Learning By Doing
Sackler Center for Arts Education
Solomon R. Guggenheim Museum
1071 Fifth Avenue, New York
May 15 – August 23, 2009
In conjunction with Frank Lloyd Wright: From Within Outward, the inaugural exhibition in celebration of the 50th anniversary of the landmark building of the Solomon R. Guggenheim Museum, the Sackler Center for Arts Education at the Guggenheim Museum presents Learning By Doing. This exhibition features a selection of models, drawings, and photographs of twenty shelters designed, built, and lived in over the past seven decades by students of Taliesin, the Frank Lloyd Wright School of Architecture in Arizona and Wisconsin. It also includes a “case study” that documents the full design/construction process of one project from the initial design sketches, to the actual construction, completion, and experience of living in the shelter. Learning By Doing is organized by David van der Leer, Assistant Curator, Architecture and Design, and is on view from May 15-August 23, 2009.
Started more than seventy years ago, the Taliesin Shelter program began with students building simple canvas tents in the style of desert living as experienced by Wright in his Ocatillo Desert Camp (Chandler, Arizona, 1929). Wright and his Taliesin Fellowship decided to build their winter home, Taliesin West, in a valley outside Phoenix in 1937. The fellows initially lived in simple tents similar to those used by local shepherds, which were placed on eight-by-eight-foot wood or concrete bases. Over the years, refinements such as fireplaces, windows, and doors were added with the encouragement of Wright. Designing and building a personal shelter in the desert at Taliesin West or in the hills at Taliesin, Wisconsin is now one of the most significant educational opportunities at the Frank Lloyd Wright School of Architecture—one that is rarely offered at other architecture schools in the United States.
Students participating in the Taliesin Shelter Program are invited to design and build simple structures for sleeping and studying in the desert landscape of Taliesin West in Scottsdale, Arizona, or the pastoral landscape of Taliesin in Spring Green, Wisconsin. The students are encouraged to experiment with materials, creative construction methods, and sponsorships to design and build shelters that are integrated into the landscape as per the teachings of Wright. The process of designing and building a shelter, either by modifying an existing structure or by creating an entirely new one, presents an opportunity for students to experience firsthand many of the issues involved in design, construction, and community responsibility. Learning By Doing inspires awareness of the architecture surrounding visitors in their daily lives, and illustrates how learning about space, materials, and details contributes significantly to the appreciation of our everyday environment. All models and drawings of the twenty shelters on view were made by students currently enrolled in the Frank Lloyd Wright School of Architecture.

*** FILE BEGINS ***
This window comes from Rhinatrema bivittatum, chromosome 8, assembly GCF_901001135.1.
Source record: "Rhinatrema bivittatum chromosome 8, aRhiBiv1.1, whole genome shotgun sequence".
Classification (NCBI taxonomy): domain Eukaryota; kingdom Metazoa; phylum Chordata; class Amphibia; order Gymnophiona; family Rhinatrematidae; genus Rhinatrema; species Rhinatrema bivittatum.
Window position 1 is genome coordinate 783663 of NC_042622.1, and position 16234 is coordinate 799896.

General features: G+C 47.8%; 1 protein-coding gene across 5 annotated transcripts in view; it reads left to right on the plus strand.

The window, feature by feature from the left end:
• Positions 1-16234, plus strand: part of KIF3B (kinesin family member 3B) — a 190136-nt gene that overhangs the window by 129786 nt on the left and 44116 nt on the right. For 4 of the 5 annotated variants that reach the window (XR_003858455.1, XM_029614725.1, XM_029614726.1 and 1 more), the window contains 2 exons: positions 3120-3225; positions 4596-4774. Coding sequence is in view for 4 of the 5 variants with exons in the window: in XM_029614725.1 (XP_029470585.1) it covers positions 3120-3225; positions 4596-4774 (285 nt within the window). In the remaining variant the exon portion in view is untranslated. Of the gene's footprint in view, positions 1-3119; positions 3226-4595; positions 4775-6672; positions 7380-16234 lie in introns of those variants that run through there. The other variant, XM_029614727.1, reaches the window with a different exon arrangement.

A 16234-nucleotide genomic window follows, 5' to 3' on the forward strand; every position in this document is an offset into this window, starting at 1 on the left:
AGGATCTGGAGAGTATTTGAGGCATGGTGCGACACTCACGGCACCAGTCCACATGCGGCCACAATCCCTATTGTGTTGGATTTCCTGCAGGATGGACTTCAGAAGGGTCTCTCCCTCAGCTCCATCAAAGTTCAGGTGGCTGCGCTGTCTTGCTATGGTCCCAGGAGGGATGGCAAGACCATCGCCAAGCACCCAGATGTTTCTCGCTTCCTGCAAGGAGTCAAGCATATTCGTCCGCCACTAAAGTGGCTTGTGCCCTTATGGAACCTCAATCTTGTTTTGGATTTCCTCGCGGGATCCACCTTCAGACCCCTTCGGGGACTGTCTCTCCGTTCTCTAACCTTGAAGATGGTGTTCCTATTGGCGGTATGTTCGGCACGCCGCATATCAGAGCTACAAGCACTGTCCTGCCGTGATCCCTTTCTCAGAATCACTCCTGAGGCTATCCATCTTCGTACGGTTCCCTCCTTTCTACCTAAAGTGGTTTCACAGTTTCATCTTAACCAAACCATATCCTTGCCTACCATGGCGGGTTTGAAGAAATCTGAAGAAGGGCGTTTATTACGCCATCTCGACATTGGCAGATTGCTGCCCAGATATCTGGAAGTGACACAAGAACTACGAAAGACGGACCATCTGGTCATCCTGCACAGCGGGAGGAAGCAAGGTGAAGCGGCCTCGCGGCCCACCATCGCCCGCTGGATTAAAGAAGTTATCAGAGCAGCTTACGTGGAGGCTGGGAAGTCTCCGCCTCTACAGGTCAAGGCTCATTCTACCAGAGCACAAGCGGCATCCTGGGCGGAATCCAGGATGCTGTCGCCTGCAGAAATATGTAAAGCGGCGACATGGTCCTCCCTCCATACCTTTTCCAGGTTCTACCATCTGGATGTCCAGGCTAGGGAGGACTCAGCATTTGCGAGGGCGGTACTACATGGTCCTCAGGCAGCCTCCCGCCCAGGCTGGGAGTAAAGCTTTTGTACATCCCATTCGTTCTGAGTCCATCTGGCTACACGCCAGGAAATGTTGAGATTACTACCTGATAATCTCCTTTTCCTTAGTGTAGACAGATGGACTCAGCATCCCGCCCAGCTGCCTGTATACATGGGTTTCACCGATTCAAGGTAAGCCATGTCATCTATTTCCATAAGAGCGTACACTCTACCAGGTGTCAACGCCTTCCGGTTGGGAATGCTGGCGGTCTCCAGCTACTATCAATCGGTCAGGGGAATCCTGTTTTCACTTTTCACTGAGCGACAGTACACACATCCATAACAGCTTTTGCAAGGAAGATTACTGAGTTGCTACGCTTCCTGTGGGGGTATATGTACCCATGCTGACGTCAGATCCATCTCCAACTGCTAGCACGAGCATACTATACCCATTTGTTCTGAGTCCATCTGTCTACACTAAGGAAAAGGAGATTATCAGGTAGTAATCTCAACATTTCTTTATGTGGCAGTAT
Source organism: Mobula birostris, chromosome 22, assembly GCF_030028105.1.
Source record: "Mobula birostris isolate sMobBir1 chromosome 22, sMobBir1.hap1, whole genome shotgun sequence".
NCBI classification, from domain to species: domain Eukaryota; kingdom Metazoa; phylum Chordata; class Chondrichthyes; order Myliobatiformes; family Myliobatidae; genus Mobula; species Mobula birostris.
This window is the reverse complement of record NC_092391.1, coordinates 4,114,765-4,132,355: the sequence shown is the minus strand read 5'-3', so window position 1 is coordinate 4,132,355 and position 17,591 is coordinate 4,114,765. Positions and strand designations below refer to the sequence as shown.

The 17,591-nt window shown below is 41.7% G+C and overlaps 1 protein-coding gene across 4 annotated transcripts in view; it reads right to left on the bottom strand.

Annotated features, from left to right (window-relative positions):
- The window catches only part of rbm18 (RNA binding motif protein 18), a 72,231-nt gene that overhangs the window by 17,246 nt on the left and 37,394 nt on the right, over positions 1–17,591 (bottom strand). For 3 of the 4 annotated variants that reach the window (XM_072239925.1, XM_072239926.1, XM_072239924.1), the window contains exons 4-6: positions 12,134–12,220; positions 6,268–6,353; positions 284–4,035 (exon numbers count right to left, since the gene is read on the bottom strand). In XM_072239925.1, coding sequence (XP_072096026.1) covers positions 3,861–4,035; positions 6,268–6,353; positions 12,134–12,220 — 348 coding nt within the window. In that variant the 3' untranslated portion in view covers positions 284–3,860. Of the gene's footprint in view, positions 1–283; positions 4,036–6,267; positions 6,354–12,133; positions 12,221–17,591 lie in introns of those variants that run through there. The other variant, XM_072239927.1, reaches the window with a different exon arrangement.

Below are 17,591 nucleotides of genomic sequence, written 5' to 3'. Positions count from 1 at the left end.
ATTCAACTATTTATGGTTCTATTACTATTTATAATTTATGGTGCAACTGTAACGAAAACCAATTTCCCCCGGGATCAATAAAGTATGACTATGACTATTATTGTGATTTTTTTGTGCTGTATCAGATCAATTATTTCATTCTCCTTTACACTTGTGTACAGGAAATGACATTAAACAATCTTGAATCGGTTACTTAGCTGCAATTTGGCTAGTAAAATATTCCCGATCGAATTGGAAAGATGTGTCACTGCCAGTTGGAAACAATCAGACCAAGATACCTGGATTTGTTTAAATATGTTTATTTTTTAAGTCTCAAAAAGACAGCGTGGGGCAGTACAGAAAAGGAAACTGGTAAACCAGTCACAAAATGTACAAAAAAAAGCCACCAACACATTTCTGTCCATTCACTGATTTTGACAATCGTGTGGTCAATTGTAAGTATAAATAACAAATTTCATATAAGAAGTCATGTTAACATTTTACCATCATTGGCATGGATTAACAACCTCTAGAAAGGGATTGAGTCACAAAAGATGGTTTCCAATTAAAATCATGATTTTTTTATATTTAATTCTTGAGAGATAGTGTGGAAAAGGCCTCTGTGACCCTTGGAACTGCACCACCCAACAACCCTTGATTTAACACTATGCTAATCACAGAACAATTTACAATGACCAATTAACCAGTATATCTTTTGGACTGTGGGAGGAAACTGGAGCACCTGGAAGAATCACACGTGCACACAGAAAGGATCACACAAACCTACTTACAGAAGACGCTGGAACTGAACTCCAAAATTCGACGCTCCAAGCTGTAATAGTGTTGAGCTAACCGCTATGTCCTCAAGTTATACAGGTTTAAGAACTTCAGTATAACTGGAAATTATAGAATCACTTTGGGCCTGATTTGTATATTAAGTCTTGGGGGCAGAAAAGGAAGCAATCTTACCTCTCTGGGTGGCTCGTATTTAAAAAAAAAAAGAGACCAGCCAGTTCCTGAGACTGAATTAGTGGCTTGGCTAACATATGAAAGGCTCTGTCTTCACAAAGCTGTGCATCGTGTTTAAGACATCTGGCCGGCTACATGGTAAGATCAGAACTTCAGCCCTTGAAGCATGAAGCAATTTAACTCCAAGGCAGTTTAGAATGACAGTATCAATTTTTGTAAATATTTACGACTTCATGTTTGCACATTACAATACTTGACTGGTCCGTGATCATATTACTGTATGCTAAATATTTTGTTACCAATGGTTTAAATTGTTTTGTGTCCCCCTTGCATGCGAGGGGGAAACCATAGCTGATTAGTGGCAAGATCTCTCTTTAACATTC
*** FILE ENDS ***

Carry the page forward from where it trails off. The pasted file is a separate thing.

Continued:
Learning By Doing is organized by the Sackler Center for Arts Education at the Solomon R. Guggenheim Museum in collaboration with the Frank Lloyd Wright School of Architecture.
As part of the exhibition, the Sackler Center for Arts Education invites proposals for shelters from the public. In keeping with Frank Lloyd Wright’s interest in learning by doing, participants are invited to contribute concepts for a unique shelter. Selected submissions will be integrated into the exhibition which includes shelving for 2- and 3-dimensional proposals. These ideas become part of the exhibition on a rotating basis. To request guidelines and information on submitting proposals, please send an e-mail to email@example.com.
The Sackler Center for Arts Education at the Guggenheim Museum
Opened to the public in fall of 2001, the Sackler Center for Arts Education serves as a dynamic 21st-century education hub and learning laboratory that offers innovative public programs in the visual, performing, and literary arts. Exploration and experimentation with new technologies is the center’s hallmark, which broadens and enriches programs for youth, adults, and families. Artists as well as cultural and academic institutions are valued collaborative partners. An 8,200-square-foot education facility, the Sackler Center comprises Studio Art, Computer, and Multimedia Labs, the New Media Theater, an exhibition gallery, the Resource Center, the Conference Room, and education offices. It also includes the existing Peter B. Lewis Theater, part of Frank Lloyd Wright’s original architectural design for the building.